If you are craving dates during pregnancy, you'll be delighted to know that these luscious fruits can provide plenty of nutrients to support your baby's growth as well as components that boost your own health. Pregnant women unfamiliar with dates might find this to be the perfect time to sample them. These healthy fruits can help fend off common pregnancy complications, such as anemia and constipation, and contribute to a nutritious pregnancy diet.
Dates have been cultivated for over 6000 years, making them one of the oldest of all cultivated fruits. While hundreds of varieties are available worldwide, only 12 are usually sold in the United States. Soft dates have a high moisture content and high level of sweetness, while semi-dry dates are chewier and less sweet. True dry dates are not generally eaten alone but are sometimes used in baked goods. Dates can be used in cooked dishes or eaten on their own.
Pregnant women need to eat about 300 calories per day more than their non-pregnant peers to gain the weight needed to support pregnancy. Instead of choosing high-calorie foods that are low in nutrients, pregnant women should choose nutrient-dense foods, such as dates, that provide plenty of vitamins and minerals along with the calories they need. While getting the recommended daily allowance of all vitamins and minerals is important during pregnancy, nutrients of particular concern for fetal and maternal health include calcium, folate and iron.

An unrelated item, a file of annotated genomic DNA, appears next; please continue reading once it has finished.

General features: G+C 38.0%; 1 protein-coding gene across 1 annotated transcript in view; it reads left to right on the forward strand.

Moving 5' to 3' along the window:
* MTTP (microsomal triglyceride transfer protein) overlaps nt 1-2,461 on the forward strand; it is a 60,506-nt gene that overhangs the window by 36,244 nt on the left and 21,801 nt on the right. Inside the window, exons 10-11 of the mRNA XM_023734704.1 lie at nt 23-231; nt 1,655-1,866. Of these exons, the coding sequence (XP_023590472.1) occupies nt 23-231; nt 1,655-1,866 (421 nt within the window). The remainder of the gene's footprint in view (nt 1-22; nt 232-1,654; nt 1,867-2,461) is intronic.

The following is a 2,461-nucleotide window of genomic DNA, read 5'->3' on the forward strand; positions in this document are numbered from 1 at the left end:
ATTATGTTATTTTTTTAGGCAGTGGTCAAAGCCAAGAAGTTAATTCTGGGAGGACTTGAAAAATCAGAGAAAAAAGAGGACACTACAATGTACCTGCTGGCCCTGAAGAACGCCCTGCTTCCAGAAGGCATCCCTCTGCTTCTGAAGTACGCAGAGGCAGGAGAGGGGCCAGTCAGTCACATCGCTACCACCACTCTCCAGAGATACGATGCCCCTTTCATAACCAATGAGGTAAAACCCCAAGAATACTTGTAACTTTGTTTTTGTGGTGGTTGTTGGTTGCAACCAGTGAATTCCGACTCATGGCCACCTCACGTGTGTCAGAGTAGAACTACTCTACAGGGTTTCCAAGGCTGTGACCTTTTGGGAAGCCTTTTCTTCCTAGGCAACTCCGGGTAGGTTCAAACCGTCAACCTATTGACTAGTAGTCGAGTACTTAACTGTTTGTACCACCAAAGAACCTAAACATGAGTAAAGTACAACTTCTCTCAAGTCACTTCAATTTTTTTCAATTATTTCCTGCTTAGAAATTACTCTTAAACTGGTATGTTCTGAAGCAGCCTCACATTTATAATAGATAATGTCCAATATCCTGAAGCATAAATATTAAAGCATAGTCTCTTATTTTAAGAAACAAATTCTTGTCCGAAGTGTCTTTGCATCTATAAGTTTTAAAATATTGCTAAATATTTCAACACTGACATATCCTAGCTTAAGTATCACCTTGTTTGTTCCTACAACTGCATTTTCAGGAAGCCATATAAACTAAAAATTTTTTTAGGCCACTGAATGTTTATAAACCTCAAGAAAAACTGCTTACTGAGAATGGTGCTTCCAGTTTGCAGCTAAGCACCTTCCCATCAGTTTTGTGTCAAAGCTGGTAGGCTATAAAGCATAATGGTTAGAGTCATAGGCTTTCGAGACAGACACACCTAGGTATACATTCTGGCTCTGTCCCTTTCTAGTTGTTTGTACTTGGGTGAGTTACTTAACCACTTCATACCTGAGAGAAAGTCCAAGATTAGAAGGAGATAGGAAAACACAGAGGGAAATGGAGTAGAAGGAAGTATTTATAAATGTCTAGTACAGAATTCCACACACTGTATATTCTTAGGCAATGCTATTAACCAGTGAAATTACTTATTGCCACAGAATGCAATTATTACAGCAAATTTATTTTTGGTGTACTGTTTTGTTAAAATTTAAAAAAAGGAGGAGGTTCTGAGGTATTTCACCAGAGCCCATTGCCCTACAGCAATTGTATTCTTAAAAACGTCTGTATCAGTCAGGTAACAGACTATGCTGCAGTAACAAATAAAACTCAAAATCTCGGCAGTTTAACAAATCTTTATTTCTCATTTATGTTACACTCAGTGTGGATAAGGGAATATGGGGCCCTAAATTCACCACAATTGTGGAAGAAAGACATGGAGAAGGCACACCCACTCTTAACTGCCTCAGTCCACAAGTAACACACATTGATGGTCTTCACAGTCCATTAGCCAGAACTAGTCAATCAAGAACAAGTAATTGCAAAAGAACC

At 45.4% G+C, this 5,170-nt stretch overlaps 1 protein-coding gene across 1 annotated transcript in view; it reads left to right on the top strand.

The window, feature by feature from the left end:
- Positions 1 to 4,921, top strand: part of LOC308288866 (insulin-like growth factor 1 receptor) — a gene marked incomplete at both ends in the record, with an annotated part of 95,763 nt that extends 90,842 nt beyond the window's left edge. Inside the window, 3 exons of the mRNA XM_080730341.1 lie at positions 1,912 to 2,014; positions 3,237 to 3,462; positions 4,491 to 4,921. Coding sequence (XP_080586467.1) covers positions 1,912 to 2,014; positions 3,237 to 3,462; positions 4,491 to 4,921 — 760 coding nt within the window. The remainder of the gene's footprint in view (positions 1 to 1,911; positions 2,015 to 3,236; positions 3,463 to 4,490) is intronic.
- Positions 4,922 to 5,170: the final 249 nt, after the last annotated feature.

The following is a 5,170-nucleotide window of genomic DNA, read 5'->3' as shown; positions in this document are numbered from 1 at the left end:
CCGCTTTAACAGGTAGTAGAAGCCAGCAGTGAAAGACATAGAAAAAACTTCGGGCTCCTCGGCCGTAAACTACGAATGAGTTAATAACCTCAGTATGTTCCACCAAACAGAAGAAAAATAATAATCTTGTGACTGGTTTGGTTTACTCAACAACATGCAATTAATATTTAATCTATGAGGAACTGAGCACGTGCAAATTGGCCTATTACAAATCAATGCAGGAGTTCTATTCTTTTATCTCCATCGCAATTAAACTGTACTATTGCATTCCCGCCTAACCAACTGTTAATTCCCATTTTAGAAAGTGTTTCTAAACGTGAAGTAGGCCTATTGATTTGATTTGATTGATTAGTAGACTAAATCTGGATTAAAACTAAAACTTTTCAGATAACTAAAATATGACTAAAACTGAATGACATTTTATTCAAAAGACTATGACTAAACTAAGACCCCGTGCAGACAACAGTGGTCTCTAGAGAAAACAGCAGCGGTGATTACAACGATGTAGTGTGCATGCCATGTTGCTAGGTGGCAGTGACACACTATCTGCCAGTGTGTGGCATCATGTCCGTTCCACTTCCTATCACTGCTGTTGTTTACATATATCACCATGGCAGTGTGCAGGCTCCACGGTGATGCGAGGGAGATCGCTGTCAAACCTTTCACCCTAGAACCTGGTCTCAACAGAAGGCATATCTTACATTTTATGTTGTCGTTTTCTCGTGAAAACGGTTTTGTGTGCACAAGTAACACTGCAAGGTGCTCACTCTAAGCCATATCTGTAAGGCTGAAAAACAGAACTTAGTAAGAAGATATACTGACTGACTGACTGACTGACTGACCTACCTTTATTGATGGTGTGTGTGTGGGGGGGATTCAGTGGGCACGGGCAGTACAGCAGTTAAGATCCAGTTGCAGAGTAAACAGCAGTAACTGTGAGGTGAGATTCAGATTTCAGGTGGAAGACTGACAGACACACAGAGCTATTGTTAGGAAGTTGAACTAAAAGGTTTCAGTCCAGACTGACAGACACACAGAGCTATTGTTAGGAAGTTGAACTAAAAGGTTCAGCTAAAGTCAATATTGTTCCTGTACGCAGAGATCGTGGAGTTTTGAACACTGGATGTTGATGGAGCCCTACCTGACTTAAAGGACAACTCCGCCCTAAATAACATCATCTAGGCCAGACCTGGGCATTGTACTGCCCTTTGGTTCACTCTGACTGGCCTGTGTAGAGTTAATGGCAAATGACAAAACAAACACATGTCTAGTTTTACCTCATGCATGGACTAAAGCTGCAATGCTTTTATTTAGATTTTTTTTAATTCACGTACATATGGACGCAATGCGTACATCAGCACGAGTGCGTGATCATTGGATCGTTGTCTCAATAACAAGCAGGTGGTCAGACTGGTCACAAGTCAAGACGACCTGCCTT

Nutrients in Dates
One nutrient-dense medjool date -- a sweet type of date that is popular for its soft, tender flesh -- has about 66 calories. Eating a few in one sitting could make a healthy snack or dessert during pregnancy. Dates are high in potassium, which helps you maintain the electrolyte balance in your body as your blood volume expands during pregnancy. Dates also contain calcium that helps support fetal bone growth and iron that prevents anemia and keeps you from becoming overly fatigued. Dates also supply niacin, folate, vitamin B-6, pantothenic acid, zinc, manganese and magnesium.
Fiber in a pregnancy diet is often overlooked, but maintaining adequate fiber intake can help prevent common pregnancy complications such as constipation and hemorrhoids. A high-fiber diet in early pregnancy can reduce the risk of preeclampsia toward the end of the pregnancy, according to a study in the August 2008 issue of the "American Journal of Hypertension."